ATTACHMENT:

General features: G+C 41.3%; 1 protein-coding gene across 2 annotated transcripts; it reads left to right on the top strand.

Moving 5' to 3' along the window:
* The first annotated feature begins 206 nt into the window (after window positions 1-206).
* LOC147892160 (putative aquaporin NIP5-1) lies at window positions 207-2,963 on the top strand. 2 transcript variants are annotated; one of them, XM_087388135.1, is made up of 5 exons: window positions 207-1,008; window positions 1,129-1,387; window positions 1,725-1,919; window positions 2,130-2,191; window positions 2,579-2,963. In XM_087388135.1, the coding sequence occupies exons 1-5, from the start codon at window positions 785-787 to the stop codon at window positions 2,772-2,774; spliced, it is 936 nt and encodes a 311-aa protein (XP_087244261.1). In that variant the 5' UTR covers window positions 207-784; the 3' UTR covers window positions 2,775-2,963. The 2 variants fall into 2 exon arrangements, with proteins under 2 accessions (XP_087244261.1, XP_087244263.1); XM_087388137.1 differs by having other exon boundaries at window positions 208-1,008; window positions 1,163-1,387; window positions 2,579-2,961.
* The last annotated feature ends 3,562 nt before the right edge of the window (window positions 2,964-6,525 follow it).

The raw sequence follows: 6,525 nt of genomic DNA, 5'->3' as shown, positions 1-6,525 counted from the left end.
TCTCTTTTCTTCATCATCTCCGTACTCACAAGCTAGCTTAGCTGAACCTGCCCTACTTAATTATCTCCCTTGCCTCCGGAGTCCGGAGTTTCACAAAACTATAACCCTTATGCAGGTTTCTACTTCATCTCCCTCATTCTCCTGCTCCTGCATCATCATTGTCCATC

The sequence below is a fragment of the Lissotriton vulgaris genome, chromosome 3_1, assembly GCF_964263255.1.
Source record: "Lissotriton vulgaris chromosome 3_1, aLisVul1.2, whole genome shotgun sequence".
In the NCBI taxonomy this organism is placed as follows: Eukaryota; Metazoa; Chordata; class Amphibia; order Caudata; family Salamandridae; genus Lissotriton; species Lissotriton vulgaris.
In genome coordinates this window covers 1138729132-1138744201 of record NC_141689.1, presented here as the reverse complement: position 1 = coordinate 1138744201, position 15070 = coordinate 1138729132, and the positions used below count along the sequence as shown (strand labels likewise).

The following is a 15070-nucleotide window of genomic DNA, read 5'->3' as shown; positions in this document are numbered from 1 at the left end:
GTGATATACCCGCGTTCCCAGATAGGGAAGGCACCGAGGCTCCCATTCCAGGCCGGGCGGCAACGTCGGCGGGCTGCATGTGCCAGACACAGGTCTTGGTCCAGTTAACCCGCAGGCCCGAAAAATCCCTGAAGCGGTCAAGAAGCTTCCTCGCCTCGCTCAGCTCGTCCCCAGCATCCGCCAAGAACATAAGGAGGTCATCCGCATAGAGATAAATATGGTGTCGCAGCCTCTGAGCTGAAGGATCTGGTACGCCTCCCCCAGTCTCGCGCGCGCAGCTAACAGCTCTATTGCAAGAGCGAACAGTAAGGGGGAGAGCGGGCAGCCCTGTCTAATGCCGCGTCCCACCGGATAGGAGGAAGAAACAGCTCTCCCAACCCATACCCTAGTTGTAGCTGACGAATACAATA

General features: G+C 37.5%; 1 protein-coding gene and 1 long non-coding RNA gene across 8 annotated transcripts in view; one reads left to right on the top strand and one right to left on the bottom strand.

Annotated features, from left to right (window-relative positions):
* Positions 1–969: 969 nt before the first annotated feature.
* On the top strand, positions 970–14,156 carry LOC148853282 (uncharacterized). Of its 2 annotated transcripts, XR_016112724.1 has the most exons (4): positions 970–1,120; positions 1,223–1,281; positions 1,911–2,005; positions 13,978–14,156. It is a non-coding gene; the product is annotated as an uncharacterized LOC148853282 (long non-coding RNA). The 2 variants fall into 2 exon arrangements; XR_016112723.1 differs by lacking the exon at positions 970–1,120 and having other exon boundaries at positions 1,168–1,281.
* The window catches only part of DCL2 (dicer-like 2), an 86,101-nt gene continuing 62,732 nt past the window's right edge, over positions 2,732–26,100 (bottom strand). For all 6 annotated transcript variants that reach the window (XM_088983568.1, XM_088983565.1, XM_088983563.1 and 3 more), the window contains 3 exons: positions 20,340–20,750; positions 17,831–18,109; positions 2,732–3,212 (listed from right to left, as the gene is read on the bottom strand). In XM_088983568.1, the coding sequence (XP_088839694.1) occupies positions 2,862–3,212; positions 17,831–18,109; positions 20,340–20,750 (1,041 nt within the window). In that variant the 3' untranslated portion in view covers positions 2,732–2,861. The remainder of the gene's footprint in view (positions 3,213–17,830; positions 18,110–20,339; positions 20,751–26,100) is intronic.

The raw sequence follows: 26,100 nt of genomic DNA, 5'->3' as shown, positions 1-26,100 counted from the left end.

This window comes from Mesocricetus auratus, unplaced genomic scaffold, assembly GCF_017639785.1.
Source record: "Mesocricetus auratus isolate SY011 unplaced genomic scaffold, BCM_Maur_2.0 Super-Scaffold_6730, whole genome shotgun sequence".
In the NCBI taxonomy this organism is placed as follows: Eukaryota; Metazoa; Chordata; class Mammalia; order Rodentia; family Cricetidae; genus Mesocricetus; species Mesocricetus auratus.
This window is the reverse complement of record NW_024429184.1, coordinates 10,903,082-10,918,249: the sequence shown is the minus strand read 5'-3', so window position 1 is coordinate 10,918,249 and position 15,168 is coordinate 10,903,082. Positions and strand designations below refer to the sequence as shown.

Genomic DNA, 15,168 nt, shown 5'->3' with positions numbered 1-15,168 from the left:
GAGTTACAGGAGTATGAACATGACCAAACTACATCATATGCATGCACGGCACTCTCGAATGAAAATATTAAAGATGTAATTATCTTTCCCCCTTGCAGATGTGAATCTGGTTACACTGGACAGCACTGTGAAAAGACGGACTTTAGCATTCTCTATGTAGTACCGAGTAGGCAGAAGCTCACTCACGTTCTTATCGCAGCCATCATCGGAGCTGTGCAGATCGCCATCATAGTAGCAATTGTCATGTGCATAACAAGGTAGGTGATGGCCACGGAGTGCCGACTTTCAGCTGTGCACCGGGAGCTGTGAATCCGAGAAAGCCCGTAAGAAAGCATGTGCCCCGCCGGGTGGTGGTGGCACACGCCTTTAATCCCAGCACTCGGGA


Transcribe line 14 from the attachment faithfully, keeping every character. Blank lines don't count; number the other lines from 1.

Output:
General features: G+C 37.5%; 1 protein-coding gene and 1 long non-coding RNA gene across 8 annotated transcripts in view; one reads left to right on the top strand and one right to left on the bottom strand.